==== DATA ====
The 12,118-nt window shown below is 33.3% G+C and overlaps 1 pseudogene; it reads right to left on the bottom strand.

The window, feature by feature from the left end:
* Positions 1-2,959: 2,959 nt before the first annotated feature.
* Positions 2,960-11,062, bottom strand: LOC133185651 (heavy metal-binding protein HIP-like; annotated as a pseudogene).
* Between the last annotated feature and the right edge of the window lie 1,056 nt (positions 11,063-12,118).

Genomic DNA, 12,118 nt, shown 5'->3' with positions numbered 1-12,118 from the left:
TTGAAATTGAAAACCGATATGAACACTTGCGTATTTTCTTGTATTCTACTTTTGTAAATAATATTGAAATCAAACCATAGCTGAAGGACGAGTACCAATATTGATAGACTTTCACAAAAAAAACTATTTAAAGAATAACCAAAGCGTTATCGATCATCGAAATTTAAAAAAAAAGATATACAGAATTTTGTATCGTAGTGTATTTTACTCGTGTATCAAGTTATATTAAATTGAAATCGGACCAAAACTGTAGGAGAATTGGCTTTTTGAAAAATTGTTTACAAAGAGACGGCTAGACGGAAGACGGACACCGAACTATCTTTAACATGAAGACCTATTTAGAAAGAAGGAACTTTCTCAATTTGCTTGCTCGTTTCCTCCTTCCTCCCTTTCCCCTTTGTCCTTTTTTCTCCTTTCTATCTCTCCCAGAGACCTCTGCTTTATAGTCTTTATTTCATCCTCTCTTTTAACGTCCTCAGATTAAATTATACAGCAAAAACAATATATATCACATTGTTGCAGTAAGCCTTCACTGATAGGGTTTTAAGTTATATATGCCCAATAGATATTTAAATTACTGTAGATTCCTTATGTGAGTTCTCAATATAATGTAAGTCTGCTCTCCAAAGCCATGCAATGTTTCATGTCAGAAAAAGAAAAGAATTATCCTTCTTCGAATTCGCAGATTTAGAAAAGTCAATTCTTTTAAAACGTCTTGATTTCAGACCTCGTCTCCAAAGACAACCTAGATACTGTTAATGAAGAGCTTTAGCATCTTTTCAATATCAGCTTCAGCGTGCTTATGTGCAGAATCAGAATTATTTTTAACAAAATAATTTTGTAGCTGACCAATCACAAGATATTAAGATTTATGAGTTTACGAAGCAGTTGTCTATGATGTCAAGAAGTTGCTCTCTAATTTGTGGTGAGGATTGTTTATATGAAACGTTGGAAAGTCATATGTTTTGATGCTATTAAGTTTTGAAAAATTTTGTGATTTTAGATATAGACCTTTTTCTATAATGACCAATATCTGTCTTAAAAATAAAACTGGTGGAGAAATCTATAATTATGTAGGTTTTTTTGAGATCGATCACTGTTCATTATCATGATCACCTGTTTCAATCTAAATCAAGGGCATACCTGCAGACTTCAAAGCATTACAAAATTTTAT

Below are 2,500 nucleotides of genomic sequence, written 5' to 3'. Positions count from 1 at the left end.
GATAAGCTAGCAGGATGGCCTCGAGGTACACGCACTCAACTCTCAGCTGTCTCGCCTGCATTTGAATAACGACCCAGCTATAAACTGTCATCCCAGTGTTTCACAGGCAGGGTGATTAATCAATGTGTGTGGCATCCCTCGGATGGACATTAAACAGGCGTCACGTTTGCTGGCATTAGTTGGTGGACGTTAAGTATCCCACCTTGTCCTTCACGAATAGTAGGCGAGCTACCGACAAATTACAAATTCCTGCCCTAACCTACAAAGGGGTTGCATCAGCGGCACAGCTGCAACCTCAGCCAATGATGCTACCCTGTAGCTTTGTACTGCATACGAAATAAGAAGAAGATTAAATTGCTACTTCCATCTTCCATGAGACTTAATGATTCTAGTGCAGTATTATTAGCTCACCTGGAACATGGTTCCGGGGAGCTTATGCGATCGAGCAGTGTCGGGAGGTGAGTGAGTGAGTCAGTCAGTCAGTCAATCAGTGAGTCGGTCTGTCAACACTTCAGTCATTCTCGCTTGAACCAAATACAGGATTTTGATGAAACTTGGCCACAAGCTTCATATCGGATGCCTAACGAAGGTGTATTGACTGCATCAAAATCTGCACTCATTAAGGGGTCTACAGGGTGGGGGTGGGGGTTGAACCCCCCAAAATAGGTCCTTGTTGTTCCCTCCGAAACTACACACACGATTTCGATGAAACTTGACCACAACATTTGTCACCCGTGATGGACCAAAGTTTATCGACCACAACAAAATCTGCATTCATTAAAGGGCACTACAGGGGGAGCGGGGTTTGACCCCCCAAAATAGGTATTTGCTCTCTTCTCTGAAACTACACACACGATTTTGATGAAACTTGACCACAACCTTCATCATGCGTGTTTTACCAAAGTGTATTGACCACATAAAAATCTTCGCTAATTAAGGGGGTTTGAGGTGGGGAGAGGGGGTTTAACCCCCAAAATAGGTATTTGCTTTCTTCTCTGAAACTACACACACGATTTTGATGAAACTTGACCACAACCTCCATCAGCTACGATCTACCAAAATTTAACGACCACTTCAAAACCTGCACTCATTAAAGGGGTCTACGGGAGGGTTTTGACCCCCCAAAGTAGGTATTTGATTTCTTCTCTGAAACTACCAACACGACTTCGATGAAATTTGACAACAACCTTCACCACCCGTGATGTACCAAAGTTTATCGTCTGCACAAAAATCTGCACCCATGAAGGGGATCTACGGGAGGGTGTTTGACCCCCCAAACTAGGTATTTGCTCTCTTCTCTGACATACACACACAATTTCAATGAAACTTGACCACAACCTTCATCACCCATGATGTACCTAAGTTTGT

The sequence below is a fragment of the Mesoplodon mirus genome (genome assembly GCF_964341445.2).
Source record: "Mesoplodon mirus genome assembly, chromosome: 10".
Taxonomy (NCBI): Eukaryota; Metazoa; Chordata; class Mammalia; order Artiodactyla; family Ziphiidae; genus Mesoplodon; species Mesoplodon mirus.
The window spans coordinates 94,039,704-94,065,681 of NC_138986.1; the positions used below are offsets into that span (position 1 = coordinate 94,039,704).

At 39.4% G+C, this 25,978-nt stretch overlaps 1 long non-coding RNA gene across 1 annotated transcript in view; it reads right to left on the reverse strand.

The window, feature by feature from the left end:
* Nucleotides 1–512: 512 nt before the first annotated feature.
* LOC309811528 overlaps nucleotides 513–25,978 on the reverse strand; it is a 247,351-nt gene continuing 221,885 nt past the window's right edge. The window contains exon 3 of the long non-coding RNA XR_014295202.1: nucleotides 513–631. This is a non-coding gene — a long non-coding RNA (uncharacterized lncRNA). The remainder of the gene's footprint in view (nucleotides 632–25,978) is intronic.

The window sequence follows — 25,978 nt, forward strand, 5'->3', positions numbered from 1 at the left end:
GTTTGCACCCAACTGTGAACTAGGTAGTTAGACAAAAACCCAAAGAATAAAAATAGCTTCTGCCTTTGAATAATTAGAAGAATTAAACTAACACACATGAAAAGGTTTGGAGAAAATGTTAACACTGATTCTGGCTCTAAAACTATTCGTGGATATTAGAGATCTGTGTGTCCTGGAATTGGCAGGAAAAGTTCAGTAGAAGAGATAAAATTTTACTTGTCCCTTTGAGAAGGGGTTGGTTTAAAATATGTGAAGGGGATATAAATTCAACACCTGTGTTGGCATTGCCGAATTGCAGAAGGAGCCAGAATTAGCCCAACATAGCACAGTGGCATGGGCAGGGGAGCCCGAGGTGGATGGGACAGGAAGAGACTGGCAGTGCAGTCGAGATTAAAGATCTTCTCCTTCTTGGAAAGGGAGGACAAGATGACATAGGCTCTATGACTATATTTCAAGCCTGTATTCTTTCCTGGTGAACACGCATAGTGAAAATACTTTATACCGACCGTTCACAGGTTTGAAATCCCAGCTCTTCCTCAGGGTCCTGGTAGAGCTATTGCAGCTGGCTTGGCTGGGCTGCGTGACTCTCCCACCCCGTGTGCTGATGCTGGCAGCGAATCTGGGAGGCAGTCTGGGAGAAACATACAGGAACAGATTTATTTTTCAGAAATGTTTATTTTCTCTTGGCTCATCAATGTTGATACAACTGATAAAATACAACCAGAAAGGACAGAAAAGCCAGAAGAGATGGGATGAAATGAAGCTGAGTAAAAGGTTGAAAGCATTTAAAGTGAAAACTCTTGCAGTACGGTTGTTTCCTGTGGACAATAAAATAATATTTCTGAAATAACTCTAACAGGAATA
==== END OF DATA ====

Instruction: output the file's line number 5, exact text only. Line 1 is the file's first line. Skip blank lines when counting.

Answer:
* Between the last annotated feature and the right edge of the window lie 1,056 nt (positions 11,063-12,118).